Can AI help map out the future and the strategies to anticipate them? AI can be used as a sounding board to test thinking, speed up research, and act as a counterweight to internal bias and inward thinking.  Caveats should be heeded, however. Fact check and use your own experience and knowledge to sanity-check answers.The creative process can be helped along by using the right AI tools with the right data sources but not replaced by AI. Chief Strategy Officers, CEOs, Chief Transformation Officers, and teams working on scenario planning. This is where critical thinking, lateral thinking, analytical prowess, and asking the right questions are essential.   

Asking strategic questions, such as “What can I do to help myself?”, “How else can I do this?”, or “Is there a way to do this even better?” 

While some people doggedly work toward a goal or respond to a challenge with a gut feeling, others are predisposed to a strategic mindset when faced with a task. Those who display a strategic mindset constantly review what they are doing and their methods. They actively analyze the task, plan, self-monitor, and revise their strategies.  

AI can help by surfacing all the data available and presenting relevant facts to those planning for a changeable future.  A strategic mindset helps identify today's outliers that may be tomorrow's future. Generative AI is less useful here as it predicts from the past. Expert practitioners can help promote and train it to be more focused on significant outliers indicating change and disruption. But it needs a strategic mindset to make the leap, be bold, and take quantifiable risks.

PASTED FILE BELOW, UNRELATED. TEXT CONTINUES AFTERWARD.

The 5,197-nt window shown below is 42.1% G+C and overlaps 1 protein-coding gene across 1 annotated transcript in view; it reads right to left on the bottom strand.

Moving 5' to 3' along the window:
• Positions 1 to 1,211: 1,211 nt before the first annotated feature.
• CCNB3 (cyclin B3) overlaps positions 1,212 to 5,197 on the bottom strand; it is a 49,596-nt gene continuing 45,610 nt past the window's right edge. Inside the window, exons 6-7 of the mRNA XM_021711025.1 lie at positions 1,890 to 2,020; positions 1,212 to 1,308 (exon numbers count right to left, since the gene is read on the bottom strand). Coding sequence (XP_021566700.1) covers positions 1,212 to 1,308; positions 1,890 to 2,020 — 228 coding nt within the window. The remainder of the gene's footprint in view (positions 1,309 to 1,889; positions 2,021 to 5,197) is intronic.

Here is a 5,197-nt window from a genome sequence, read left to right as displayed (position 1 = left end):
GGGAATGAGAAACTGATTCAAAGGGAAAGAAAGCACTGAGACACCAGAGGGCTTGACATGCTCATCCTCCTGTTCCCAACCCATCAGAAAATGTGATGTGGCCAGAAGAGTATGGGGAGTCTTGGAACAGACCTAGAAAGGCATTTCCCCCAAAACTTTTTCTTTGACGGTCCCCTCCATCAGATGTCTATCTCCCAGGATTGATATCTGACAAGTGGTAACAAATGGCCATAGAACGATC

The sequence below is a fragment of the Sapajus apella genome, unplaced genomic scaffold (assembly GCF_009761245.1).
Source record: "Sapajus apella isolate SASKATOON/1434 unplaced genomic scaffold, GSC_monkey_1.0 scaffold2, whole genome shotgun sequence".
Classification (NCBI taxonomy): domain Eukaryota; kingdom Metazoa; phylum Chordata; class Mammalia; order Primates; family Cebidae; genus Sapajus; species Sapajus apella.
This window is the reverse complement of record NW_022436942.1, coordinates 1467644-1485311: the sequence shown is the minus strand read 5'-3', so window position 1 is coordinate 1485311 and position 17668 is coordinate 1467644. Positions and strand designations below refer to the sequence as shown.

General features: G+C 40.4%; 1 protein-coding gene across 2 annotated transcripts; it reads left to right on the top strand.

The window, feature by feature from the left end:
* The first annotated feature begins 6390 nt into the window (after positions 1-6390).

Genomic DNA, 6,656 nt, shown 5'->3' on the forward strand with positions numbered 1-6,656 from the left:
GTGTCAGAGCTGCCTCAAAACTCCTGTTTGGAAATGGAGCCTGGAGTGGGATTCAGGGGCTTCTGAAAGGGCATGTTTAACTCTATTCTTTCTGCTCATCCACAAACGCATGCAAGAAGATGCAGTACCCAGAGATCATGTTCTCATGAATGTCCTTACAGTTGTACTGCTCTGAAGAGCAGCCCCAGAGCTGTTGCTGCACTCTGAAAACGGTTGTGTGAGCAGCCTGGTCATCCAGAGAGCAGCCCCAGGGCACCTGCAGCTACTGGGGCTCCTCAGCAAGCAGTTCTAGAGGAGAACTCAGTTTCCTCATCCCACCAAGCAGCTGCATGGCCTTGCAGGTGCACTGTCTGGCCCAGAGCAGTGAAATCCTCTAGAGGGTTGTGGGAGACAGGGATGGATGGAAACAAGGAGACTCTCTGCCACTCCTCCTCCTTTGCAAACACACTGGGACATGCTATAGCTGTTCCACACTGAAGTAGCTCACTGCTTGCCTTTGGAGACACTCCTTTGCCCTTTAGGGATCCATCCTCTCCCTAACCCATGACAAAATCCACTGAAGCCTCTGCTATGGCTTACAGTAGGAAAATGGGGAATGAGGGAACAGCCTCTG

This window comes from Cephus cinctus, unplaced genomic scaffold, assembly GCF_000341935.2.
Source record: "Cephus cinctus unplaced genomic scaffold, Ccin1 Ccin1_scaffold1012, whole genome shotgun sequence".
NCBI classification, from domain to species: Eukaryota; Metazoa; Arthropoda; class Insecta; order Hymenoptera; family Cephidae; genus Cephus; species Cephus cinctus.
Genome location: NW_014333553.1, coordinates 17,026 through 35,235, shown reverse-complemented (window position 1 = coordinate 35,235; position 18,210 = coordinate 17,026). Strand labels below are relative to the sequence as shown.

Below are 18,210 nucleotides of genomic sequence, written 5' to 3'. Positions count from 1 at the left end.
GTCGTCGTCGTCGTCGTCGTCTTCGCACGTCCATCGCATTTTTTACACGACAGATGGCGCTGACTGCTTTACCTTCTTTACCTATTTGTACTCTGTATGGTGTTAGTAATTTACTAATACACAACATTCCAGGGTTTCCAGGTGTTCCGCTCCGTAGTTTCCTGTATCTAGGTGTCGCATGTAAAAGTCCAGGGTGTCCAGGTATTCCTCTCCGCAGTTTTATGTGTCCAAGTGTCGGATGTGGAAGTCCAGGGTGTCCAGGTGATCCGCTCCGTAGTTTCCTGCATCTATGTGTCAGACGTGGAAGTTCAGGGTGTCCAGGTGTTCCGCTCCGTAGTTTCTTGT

Who bet on Tesla outstripping the value of traditional internal combustion-engined vehicle manufacturers in its early faltering stages? Or Space X and re-usable rockets paving the way to mine rare metals and minerals from far-flung asteroids to sustain electric and autonomous vehicle and solar-powered energy when early prototypes failed? 

Insurance may seem a little staid and traditional at times but its future will be ever much as exciting and different and to anticipate that AI and machine learning in its various guises is an essential part of the future growth jigsaw.  

Thomson Reuters is committing massive human and financial resources and a strategic mindset to invest in and leverage AI, machine learning, and, no doubt, quantum computing. Insurers need that resolve and to partner with the companies that will help apply that level of strategic mindset.

Fancy a chat to talk through these issues?  Drop me a line to about underwriting and AI, for claims transformation or or let's meet up at Insurtech Insights in London March 20th-21st. 


Further Reading

Don’t Let Gen AI Limit Your Team’s Creativity  HBR March-April 2024

Elon Musk uses a simple strategy to reach his goals—here it is in B2 2021

Exploring the impact of AI on the insurance industry: benefits, challenges, and future directions in Trading Herald Feb 2024

Helping insurers cope with general and claims inflation, rising premiums, surging complaints, and adverse loss ratios my guest blog for Genasys

AI code of conduct for the insurance claims and supply chain industry launched Insurtech World

Saints & Sinners - proving effective AI use cases in insurance Insurtech World